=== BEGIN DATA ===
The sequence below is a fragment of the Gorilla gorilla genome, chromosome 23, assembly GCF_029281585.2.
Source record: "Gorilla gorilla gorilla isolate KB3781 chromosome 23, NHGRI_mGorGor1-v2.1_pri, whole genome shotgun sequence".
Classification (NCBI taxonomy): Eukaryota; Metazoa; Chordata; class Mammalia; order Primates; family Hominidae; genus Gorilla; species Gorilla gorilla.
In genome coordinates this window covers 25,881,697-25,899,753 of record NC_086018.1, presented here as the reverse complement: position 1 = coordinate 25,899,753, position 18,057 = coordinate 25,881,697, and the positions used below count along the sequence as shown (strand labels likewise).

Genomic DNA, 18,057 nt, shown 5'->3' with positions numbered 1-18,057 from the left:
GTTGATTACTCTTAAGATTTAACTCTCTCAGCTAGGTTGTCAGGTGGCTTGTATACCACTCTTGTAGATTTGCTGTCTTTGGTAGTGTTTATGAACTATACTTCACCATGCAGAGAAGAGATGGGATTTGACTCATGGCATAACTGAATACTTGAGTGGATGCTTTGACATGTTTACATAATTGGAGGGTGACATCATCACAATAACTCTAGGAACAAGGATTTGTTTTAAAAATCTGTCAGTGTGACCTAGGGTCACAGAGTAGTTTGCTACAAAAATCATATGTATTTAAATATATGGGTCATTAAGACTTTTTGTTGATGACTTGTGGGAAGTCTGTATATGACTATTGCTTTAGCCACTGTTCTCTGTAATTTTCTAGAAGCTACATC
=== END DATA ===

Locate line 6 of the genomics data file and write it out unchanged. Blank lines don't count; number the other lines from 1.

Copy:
GTTGATTACTCTTAAGATTTAACTCTCTCAGCTAGGTTGTCAGGTGGCTTGTATACCACTCTTGTAGATTTGCTGTCTTTGGTAGTGTTTATGAACTATACTTCACCATGCAGAGAAGAGATGGGATTTGACTCATGGCATAACTGAATACTTGAGTGGATGCTTTGACATGTTTACATAATTGGAGGGTGACATCATCACAATAACTCTAGGAACAAGGATTTGTTTTAAAAATCTGTCAGTGTGACCTAGGGTCACAGAGTAGTTTGCTACAAAAATCATATGTATTTAAATATATGGGTCATTAAGACTTTTTGTTGATGACTTGTGGGAAGTCTGTATATGACTATTGCTTTAGCCACTGTTCTCTGTAATTTTCTAGAAGCTACATC